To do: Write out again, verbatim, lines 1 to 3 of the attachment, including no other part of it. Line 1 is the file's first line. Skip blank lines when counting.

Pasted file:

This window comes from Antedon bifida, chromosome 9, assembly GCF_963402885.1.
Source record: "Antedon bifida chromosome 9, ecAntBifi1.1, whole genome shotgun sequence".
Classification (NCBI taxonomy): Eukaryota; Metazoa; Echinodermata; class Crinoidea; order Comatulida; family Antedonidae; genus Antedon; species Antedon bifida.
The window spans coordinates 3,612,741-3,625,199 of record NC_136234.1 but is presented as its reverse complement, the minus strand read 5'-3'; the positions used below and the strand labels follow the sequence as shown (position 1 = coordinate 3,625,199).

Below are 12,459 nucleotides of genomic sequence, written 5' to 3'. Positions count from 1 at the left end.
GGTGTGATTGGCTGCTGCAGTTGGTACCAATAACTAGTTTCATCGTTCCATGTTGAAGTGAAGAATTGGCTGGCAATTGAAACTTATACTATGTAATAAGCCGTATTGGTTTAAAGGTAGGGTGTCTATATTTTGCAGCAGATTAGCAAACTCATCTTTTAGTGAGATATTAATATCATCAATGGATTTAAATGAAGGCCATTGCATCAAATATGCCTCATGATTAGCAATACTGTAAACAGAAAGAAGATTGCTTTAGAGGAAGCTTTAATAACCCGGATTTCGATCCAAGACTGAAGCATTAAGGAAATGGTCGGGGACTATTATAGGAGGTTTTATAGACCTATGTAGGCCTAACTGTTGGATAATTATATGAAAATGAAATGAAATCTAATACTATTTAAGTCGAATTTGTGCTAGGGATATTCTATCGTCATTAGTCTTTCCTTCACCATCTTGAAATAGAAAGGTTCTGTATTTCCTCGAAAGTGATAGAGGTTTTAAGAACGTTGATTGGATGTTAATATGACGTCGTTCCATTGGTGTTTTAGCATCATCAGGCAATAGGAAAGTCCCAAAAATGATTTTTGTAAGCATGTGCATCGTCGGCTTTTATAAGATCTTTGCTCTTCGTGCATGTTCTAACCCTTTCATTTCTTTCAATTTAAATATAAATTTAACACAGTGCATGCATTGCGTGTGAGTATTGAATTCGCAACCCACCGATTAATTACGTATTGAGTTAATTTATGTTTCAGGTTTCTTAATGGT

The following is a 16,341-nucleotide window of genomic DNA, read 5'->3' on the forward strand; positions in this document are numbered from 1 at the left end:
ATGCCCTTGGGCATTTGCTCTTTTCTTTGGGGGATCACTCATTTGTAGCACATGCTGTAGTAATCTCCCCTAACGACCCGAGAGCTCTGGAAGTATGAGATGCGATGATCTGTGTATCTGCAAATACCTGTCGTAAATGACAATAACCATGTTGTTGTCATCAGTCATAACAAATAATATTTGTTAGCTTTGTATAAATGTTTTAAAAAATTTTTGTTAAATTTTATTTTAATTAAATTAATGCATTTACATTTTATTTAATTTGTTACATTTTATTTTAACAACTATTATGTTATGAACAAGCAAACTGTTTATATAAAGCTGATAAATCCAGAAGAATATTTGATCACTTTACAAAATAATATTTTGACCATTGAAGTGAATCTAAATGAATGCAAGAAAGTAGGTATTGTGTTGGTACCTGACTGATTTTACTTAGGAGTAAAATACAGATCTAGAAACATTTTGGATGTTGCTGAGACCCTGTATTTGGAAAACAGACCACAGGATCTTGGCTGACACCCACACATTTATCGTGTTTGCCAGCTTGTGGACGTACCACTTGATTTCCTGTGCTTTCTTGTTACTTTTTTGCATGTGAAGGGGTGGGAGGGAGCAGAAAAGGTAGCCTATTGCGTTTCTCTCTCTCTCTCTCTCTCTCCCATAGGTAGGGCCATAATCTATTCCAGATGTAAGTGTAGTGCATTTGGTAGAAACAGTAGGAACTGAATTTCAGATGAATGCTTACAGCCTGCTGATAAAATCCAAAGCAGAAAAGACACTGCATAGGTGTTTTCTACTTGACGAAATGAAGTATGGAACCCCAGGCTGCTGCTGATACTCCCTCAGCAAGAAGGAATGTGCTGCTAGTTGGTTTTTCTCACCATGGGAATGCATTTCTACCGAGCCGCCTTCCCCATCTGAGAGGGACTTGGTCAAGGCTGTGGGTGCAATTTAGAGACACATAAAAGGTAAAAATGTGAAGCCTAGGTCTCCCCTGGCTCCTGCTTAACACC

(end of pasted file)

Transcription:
This window comes from Antedon bifida, chromosome 9, assembly GCF_963402885.1.
Source record: "Antedon bifida chromosome 9, ecAntBifi1.1, whole genome shotgun sequence".
Classification (NCBI taxonomy): Eukaryota; Metazoa; Echinodermata; class Crinoidea; order Comatulida; family Antedonidae; genus Antedon; species Antedon bifida.